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Work and Play 1

Freda Isaksen

As far back as I can remember Emily lived with us as our household helper. In my memory she always appeared elderly with grey hair pulled back tightly into a bun and had a slightly stooped posture. She always wore a long apron and a colorless unattractive dress, laced up boots and of course never a trace of cosmetics and she was ageless.

She was there in our house seven days a week because she had no other home and no interests besides her daily duties and our family. Along with my mother she did all of the household work other than the small chores which were assigned to the five children, my job was to clean the table silver and scrape the salt which was purchased in solid blocks in those days. Emily was also the babysitter and was definitely considered to be part of the household, although her place was in the kitchen. She was at the family’s beck and call whether it was a weekday, Saturday, Sunday or a holiday. She didn’t want or need a day off. As young children we loved to keep her company when she was not working because she liked to play card games with us, Rummy or Old Maid were her favorites.

It was a joy to be in the kitchen because it was warm and friendly there, old English houses can be very cold and draughty when each room is heated individually with coal fires. Besides there were always cookies and sweets to munch on. Emily herself was a sweet soul and the kitchen a haven on a foggy, cold winter day. Emily loved and played with us as if we were the children she never had.

As time went on it became apparent that Emily was mumbling to herself as if she were tired but she never complained and somehow she was not such pleasant company as before. She became more stooped and slower in her movements so mother hired someone to help with the laundry, this weekly chore was done in the scullery where there was an old fashioned boiler built into the wall. Gas and a water outlet were attached to heat the water, the soiled clothes were placed into the boiler and they were boiled clean.

There was also a gas cooker in the scullery but most of the food was prepared in the main kitchen on the coal burning stove which also heated the water for the family so it was most efficient, besides there were three steps down to the scullery so it was an extra effort and tiring to use the gas cooker in the scullery. My mother was in charge of all the cooking.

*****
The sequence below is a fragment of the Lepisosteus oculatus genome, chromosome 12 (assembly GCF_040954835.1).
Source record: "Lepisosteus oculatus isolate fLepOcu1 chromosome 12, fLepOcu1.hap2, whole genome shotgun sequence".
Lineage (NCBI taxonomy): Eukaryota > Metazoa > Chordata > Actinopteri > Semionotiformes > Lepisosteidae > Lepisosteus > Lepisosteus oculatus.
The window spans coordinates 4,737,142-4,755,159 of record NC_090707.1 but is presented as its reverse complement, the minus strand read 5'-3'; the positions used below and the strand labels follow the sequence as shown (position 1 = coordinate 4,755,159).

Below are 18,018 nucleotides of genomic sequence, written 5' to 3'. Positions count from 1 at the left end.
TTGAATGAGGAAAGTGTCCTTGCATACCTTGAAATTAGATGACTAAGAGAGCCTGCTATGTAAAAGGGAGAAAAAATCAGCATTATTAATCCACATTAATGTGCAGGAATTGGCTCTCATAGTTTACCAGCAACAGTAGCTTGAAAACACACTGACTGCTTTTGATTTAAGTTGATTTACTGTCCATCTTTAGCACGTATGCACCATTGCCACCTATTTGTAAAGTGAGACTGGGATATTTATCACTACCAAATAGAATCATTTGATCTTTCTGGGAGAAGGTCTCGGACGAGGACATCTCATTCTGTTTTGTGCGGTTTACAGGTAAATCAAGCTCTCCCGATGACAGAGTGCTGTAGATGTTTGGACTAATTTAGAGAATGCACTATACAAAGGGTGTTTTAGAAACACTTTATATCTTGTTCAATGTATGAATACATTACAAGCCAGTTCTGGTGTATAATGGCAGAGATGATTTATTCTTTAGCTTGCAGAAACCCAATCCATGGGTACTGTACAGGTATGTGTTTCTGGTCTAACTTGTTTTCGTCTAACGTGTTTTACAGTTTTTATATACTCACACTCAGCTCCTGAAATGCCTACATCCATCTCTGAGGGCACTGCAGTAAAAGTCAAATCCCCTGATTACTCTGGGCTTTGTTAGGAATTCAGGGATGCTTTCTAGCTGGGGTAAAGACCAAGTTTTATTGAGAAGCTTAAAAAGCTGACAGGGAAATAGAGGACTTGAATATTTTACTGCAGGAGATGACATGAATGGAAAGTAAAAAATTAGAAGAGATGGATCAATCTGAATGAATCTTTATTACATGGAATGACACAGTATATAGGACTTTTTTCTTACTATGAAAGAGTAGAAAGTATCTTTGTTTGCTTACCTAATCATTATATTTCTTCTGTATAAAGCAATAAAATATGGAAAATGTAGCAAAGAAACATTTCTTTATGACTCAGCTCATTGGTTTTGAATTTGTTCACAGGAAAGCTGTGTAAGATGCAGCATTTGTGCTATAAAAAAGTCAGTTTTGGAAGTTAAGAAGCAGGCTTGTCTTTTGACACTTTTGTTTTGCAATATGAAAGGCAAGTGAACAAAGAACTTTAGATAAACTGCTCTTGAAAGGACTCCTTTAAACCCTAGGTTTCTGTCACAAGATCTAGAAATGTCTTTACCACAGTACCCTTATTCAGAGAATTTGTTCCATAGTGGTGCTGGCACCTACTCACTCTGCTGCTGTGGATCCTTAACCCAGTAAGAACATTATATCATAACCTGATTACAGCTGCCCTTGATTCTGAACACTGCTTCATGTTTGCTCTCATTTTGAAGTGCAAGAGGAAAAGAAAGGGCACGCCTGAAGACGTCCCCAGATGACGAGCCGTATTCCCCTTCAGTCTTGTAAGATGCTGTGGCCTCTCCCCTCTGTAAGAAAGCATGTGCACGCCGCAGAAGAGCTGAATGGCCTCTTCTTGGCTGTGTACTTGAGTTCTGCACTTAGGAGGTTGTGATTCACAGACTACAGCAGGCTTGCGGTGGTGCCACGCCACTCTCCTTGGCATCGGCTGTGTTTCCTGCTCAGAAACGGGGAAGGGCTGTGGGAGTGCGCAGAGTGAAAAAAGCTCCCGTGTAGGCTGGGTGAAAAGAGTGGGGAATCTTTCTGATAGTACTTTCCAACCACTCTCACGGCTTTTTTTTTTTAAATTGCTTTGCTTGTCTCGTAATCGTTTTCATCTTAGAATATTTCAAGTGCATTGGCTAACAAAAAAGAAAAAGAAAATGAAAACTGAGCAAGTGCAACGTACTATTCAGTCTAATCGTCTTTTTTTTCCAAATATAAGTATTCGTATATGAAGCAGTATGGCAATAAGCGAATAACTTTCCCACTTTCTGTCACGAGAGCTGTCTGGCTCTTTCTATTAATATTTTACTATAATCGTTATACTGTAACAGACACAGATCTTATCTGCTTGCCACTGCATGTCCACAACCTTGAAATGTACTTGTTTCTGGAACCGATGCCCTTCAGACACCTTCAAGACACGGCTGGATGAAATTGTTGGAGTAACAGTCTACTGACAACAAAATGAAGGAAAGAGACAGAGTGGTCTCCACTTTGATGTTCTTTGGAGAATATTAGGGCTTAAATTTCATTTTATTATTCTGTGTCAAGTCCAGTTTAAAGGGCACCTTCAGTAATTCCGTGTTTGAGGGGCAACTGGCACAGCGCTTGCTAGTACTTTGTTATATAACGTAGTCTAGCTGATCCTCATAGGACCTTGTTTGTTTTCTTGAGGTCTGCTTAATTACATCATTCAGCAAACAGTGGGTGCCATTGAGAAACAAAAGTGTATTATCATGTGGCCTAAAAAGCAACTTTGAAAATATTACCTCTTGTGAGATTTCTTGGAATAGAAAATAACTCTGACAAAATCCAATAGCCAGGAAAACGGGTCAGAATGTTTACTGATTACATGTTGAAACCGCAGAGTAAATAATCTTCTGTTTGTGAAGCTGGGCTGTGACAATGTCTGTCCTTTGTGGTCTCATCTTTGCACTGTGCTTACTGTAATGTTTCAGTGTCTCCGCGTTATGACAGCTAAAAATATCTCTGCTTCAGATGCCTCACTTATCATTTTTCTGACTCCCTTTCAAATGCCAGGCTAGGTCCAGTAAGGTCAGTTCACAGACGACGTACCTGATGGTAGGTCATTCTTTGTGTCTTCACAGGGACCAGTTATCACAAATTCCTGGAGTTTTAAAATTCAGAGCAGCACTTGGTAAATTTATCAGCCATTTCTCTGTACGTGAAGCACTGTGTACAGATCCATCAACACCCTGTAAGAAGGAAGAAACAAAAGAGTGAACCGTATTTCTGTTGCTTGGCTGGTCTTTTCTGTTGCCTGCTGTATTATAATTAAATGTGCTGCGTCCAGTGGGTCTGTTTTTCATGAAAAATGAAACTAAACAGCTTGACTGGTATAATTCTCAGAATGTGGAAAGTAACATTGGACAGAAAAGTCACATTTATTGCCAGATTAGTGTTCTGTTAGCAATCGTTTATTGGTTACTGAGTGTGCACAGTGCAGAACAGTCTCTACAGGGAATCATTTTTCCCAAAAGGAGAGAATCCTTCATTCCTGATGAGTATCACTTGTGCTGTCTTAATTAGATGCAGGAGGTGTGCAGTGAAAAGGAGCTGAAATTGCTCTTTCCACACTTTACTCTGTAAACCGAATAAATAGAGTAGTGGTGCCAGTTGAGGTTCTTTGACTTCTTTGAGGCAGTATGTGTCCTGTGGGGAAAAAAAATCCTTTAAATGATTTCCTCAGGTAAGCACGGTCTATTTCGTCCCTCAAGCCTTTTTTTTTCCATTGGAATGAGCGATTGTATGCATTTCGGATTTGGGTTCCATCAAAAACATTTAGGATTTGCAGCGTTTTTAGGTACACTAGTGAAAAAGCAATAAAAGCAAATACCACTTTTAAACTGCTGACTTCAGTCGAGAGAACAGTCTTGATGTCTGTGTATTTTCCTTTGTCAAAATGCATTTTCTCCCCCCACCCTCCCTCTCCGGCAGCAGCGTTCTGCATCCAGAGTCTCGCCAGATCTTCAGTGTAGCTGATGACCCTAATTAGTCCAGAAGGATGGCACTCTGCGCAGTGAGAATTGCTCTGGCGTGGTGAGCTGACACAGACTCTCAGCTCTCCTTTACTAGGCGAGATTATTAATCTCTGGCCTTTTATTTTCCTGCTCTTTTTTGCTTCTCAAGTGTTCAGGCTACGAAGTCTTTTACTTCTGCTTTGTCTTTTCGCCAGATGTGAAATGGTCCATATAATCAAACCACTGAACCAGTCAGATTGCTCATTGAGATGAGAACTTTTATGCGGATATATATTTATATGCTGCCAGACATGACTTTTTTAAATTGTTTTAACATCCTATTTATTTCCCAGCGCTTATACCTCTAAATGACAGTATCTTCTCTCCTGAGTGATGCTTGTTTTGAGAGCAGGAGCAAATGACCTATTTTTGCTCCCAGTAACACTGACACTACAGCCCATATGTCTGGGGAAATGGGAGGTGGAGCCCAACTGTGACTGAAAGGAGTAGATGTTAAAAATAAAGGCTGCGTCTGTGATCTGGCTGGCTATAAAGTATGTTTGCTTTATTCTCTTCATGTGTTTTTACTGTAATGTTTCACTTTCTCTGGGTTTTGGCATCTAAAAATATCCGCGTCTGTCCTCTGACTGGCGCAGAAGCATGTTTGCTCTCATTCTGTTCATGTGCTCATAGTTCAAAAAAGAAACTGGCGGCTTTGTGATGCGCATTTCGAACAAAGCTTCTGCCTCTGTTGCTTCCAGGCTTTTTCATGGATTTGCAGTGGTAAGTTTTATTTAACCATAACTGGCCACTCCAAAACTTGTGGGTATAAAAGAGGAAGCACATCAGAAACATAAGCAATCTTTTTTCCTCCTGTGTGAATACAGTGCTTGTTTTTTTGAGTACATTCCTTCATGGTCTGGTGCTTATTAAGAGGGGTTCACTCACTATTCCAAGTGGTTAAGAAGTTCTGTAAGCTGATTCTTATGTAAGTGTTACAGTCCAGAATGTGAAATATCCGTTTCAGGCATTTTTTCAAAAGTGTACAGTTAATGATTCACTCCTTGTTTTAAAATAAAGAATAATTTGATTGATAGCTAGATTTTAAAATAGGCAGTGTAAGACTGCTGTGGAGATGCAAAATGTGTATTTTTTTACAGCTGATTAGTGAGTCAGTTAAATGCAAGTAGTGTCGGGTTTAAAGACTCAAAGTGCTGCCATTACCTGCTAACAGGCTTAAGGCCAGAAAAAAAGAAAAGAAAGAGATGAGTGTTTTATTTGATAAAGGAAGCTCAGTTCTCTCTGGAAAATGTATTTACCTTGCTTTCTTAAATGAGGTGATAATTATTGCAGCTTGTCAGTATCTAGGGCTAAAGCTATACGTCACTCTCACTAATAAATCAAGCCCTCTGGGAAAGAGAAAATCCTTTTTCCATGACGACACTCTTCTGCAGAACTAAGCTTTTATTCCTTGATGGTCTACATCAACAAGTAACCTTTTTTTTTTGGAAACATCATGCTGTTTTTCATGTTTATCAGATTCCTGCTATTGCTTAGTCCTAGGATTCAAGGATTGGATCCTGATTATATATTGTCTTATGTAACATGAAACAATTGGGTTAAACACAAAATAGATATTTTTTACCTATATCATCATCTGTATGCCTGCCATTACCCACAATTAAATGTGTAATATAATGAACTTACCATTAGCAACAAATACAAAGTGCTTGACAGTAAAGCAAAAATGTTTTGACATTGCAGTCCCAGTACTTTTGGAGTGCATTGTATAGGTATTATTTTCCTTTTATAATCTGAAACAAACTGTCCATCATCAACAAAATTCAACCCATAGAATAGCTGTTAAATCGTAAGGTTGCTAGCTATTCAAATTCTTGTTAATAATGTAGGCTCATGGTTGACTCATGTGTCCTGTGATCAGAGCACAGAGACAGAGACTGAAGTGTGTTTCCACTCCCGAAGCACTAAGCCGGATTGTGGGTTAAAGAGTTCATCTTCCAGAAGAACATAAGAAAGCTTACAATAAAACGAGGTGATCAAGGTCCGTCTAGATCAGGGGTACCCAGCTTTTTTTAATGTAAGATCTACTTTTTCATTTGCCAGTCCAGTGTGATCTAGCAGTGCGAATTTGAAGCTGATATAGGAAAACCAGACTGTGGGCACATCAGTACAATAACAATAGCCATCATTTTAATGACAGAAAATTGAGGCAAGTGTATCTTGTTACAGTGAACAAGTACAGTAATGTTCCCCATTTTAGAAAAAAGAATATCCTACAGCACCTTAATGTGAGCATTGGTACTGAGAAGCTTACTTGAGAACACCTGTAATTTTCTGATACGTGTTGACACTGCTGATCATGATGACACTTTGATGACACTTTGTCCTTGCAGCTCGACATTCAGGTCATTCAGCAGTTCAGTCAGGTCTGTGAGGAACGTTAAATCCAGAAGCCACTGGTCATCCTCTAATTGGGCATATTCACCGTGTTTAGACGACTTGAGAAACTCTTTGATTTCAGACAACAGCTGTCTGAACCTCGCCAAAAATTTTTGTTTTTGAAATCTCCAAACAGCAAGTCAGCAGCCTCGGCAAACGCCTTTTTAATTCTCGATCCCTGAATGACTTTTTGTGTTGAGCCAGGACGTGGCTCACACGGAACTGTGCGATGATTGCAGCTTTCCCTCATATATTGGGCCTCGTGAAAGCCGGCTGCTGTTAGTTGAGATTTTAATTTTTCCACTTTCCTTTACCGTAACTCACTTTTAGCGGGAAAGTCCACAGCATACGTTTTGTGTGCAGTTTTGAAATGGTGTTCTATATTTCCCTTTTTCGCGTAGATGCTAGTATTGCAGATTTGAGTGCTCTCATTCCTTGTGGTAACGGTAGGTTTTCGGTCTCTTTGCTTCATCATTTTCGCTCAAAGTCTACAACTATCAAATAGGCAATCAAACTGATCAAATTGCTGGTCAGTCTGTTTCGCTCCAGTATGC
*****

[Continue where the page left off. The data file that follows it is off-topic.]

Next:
After a while the family became aware that Emily was having difficulty climbing the stairs to the bedrooms on the upper floors, so we realized that her time of working for us was limited. One day things came to a head when my brother rushed into the dining room where my parents were eating breakfast and screamed, “Emily slobbered into my porridge, I refuse to eat another bite if she serves it!” It was agreed that the time had now come when our long time friend and helper could no longer work for us. But where would she go? She had no other family or home. My parents arranged for a pension to make it possible for her to live in a home for the elderly.

Mother still needed help in the house so Eleanor was hired. She was a pretty girl in her early twenties who turned out to be a treasure. We now had youthful energy around us, she was eager to please and performed her work perfectly. All was well until she started to move heavy furniture. “It is not necessary for you to move the furniture alone, you will strain your back,” said my mother. “There must be dust behind it,” she answered. Her actions became clear when it became apparent that our young maid was gaining weight, unfortunately all in one place. Eleanor was obviously pregnant. When she was told that she would have to be dismissed she cried and begged to be allowed to stay because she was alone after her family had abandoned her in her distress and she could not return to them.

I suppose the younger members of the family did not understand the situation because we too cried and objected to the dismissal, we had all become so fond of Eleanor so she was allowed to stay in our home until the baby was to be born, although during the last month she had to confine herself to her own room in the attic of the house.

At this point in time my father insisted that we had helped out enough, he had not approved of her continued employment with us and he would not allow the mother and baby to return to our house after her confinement in the hospital. My aunt came to the rescue to offer a happy solution to Eleanor. My mother’s sister was willing to give her employment in her home, she could bring the baby and attend to her child whilst attending to her household duties.

By my aunt’s act of compassion she had a grateful willing housekeeper and Eleanor and her baby had a good home.

Footnotes

  1. For the context of this story, see Freda’s Autobiography. Emily’s story, told from her perspective, appears in Emily’s Kitchen.


Copyright Freda Isaksen 1986–2006. Permission to reuse for non-commercial purposes is granted, provided that the text is unaltered and the original source is acknowledged. For more information, contact isaksen at math.wayne.edu.

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